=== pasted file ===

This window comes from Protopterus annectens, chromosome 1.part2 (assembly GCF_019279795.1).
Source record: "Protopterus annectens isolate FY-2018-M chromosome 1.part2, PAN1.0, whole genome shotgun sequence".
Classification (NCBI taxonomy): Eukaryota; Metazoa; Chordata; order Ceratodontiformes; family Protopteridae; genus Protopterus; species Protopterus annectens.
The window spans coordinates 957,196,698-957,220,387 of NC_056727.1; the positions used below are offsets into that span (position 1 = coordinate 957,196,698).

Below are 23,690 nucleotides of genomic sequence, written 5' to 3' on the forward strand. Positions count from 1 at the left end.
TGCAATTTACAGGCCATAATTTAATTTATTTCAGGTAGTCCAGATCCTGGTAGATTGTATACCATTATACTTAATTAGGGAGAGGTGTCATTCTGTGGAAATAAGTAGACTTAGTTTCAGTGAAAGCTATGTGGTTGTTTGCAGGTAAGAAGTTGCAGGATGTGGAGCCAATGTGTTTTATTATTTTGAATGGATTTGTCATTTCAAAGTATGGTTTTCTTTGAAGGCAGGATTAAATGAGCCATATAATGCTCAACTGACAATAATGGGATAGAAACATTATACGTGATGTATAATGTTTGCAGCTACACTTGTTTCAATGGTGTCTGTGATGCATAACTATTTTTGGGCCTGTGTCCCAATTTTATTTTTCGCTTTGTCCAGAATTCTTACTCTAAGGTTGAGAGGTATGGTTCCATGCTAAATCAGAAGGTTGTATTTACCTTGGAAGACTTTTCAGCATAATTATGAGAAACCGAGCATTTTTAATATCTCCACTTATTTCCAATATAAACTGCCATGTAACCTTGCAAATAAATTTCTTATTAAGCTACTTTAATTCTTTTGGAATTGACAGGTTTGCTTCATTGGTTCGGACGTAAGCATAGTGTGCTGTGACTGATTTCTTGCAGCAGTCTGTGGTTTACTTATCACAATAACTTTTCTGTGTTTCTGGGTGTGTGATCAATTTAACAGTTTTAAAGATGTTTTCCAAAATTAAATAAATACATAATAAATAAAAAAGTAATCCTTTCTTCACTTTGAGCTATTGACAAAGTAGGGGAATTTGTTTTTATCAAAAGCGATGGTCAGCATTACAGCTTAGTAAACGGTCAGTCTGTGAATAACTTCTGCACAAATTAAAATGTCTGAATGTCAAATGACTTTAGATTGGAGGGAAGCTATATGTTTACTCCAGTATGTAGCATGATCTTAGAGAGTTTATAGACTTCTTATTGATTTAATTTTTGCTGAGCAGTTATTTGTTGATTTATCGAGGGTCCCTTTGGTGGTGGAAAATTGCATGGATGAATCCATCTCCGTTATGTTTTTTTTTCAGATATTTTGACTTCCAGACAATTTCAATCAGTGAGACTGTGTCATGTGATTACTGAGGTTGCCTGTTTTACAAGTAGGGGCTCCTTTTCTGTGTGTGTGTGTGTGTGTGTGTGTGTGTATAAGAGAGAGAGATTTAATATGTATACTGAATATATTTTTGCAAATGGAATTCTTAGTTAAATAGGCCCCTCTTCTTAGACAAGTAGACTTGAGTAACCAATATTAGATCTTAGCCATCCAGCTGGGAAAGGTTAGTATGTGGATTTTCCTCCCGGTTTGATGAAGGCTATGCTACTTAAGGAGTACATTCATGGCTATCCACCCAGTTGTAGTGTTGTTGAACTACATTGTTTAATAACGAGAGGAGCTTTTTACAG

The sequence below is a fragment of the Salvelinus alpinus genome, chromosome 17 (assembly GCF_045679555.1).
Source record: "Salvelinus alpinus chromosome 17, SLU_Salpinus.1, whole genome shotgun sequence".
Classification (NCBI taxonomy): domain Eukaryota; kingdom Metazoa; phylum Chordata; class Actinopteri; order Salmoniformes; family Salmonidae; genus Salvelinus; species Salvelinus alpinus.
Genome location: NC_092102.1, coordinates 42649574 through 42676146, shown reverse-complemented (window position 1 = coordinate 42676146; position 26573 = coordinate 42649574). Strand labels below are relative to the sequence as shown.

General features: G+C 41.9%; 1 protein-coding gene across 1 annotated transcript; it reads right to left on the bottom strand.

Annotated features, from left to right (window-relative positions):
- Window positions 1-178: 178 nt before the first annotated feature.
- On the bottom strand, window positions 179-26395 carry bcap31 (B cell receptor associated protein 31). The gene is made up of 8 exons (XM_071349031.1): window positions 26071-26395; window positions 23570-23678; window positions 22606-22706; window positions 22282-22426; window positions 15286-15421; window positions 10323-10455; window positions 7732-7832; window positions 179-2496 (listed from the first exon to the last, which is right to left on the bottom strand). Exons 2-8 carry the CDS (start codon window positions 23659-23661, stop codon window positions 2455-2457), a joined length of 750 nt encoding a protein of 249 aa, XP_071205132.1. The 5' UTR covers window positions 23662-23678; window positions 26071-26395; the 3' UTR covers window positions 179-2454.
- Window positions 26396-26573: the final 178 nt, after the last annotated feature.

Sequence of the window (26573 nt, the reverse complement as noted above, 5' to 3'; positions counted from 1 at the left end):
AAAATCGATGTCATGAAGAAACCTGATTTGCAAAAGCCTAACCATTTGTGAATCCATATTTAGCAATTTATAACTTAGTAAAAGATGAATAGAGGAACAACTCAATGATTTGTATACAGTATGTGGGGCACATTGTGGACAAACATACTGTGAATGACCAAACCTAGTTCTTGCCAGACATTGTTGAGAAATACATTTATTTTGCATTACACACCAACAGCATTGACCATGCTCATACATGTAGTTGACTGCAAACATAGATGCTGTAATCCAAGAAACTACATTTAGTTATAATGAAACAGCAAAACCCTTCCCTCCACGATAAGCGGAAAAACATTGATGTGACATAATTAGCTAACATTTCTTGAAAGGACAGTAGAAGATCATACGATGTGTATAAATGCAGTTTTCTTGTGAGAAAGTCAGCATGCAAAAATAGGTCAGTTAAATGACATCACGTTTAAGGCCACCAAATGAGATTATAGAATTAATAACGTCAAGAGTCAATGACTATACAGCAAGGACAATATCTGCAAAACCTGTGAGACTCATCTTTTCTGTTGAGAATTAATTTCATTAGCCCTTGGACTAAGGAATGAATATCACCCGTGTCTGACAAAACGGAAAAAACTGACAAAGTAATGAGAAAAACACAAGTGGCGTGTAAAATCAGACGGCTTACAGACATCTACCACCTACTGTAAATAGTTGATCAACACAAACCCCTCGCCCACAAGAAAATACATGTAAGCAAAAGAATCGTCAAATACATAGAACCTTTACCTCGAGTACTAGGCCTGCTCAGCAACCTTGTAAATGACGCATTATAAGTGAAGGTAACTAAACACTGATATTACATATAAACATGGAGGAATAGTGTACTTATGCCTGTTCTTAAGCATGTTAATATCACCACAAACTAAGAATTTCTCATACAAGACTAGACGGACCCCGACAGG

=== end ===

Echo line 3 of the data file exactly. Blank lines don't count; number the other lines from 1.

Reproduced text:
Classification (NCBI taxonomy): Eukaryota; Metazoa; Chordata; order Ceratodontiformes; family Protopteridae; genus Protopterus; species Protopterus annectens.